Human trafficking is an issue that never goes away. This sort of crime often involves the most young and vulnerable victims, with perpetrators who are often established middle-aged men. Trafficking often takes place quietly over the internet in the heart of our own local communities. The problem becomes even harder to fight when it involves practices that are shrouded and protected by social or cultural norms.
The cultural complication is central in a case at the U.S. District Court of Minnesota, which recently made national news. In the case of Panyia Vang v. Thiawachu Prataya et al, the plaintiff is seeking statutory damages under “Masha’s Law” (18 U.S.C. 2255). Basically, Masha’s law is federal civil legislation offering victims the chance for monetary relief in cases such as child pornography, child sex tourism, and child sex trafficking. Vang’s attorney, Linda Miller, believes this is the first case to use Masha’s Law to recover monetary damages from child sex tourism. Read the tragic and shocking story that appeared in a recent issue of the Star Tribune describing what happened to Panyia Vang as a fourteen-year-old that ultimately led to Miller filing this case in 2011. Combating this kind of abuse is the professional mission of Miller (pictured here), who is the founder and executive director of the local organization Civil Society.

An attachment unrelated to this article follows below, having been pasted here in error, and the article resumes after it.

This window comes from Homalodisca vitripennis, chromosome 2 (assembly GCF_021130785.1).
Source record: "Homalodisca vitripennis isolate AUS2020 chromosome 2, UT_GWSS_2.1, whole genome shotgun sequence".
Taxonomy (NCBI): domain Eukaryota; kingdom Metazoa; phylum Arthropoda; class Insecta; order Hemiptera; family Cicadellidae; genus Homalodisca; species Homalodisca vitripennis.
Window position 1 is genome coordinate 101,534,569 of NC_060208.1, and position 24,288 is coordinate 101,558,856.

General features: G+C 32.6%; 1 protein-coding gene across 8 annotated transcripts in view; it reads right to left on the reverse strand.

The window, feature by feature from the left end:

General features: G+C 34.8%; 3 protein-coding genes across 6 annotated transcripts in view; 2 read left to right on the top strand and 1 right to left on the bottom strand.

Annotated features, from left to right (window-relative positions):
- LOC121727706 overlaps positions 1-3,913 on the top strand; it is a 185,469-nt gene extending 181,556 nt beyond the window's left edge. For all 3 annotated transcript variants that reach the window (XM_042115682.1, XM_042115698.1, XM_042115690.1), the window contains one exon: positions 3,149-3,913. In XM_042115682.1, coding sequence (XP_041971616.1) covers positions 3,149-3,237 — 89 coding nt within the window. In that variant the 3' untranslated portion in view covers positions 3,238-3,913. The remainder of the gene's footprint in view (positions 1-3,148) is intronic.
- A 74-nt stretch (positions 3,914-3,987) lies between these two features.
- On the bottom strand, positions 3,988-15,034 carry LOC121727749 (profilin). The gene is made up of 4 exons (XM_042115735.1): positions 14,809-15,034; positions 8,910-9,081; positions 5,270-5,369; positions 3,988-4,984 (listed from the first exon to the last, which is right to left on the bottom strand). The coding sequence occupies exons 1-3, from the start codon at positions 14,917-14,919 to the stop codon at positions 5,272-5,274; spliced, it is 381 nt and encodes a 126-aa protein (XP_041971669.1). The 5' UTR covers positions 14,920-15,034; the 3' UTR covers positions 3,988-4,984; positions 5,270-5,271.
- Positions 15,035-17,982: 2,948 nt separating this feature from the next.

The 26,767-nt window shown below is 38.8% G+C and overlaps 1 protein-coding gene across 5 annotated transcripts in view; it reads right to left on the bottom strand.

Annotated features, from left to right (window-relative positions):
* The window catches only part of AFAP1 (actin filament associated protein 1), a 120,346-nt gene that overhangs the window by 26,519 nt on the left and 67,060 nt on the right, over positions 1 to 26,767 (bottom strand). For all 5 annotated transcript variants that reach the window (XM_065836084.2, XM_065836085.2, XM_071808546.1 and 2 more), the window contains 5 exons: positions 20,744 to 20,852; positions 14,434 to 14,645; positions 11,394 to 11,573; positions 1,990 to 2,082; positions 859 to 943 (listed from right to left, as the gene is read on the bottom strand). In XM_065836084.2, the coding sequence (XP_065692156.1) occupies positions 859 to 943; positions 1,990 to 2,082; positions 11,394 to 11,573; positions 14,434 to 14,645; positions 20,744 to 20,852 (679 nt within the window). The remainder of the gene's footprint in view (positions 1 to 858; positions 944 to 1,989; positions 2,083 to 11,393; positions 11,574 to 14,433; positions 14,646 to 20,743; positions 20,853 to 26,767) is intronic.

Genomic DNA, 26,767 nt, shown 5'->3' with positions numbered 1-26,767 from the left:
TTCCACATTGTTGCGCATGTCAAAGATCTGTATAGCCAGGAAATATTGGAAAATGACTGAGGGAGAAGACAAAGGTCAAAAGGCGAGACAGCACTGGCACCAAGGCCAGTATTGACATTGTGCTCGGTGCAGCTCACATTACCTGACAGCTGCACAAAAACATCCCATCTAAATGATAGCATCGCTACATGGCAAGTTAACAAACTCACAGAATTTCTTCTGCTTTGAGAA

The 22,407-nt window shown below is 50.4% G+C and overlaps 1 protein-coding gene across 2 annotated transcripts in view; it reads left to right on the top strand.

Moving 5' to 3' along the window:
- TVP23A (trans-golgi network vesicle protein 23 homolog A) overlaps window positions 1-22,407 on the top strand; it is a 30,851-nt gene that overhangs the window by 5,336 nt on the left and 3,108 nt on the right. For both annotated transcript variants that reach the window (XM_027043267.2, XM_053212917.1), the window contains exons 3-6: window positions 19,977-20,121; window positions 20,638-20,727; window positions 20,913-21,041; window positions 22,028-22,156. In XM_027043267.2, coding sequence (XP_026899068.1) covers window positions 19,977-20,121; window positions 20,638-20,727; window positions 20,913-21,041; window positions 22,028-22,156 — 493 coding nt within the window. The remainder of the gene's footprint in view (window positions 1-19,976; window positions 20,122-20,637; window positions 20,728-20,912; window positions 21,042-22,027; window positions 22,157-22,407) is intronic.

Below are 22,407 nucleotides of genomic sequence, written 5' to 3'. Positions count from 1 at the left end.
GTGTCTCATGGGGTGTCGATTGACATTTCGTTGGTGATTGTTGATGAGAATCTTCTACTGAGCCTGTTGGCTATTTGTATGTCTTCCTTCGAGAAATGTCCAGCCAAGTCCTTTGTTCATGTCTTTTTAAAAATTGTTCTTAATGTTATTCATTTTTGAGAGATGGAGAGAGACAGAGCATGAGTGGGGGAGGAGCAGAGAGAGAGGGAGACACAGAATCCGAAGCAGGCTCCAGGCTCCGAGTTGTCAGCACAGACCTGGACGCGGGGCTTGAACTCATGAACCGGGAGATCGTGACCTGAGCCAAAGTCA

If you think someone is a victim of human trafficking, call the National Human Trafficking Resource Center at (888) 373-7888. Do you represent victims of human trafficking in your regular or pro bono legal practice? Consider checking out our copy of Representing Survivors of Human Trafficking (ILRC 2nd) by I. Lee and L. Parker.